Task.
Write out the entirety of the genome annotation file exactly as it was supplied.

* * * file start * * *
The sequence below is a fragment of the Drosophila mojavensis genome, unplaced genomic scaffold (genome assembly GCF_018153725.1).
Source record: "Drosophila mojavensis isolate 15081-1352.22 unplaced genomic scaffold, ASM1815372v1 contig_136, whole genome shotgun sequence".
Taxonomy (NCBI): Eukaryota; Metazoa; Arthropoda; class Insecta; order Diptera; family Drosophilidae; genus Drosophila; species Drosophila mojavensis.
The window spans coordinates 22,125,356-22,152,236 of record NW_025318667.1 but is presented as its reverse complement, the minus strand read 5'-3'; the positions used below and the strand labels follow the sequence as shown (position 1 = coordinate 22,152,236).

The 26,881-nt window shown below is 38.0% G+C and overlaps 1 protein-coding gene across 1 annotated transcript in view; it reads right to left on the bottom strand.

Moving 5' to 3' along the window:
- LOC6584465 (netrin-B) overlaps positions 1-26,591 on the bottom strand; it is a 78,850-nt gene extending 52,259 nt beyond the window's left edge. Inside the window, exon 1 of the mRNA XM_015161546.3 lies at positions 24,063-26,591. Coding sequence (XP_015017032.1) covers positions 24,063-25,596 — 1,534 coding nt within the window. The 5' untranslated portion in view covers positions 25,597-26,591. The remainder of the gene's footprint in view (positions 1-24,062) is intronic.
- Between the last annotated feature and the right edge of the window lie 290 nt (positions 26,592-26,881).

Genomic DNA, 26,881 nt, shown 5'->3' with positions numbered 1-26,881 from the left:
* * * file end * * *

The sequence below is a fragment of the Drosophila mojavensis genome, unplaced genomic scaffold (genome assembly GCF_018153725.1).
Source record: "Drosophila mojavensis isolate 15081-1352.22 unplaced genomic scaffold, ASM1815372v1 contig_136, whole genome shotgun sequence".
Taxonomy (NCBI): Eukaryota; Metazoa; Arthropoda; class Insecta; order Diptera; family Drosophilidae; genus Drosophila; species Drosophila mojavensis.
The window spans coordinates 22,125,356-22,152,236 of record NW_025318667.1 but is presented as its reverse complement, the minus strand read 5'-3'; the positions used below and the strand labels follow the sequence as shown (position 1 = coordinate 22,152,236).

The 26,881-nt window shown below is 38.0% G+C and overlaps 1 protein-coding gene across 1 annotated transcript in view; it reads right to left on the bottom strand.

Moving 5' to 3' along the window:
- LOC6584465 (netrin-B) overlaps positions 1-26,591 on the bottom strand; it is a 78,850-nt gene extending 52,259 nt beyond the window's left edge. Inside the window, exon 1 of the mRNA XM_015161546.3 lies at positions 24,063-26,591. Coding sequence (XP_015017032.1) covers positions 24,063-25,596 — 1,534 coding nt within the window. The 5' untranslated portion in view covers positions 25,597-26,591. The remainder of the gene's footprint in view (positions 1-24,062) is intronic.
- Between the last annotated feature and the right edge of the window lie 290 nt (positions 26,592-26,881).

Genomic DNA, 26,881 nt, shown 5'->3' with positions numbered 1-26,881 from the left: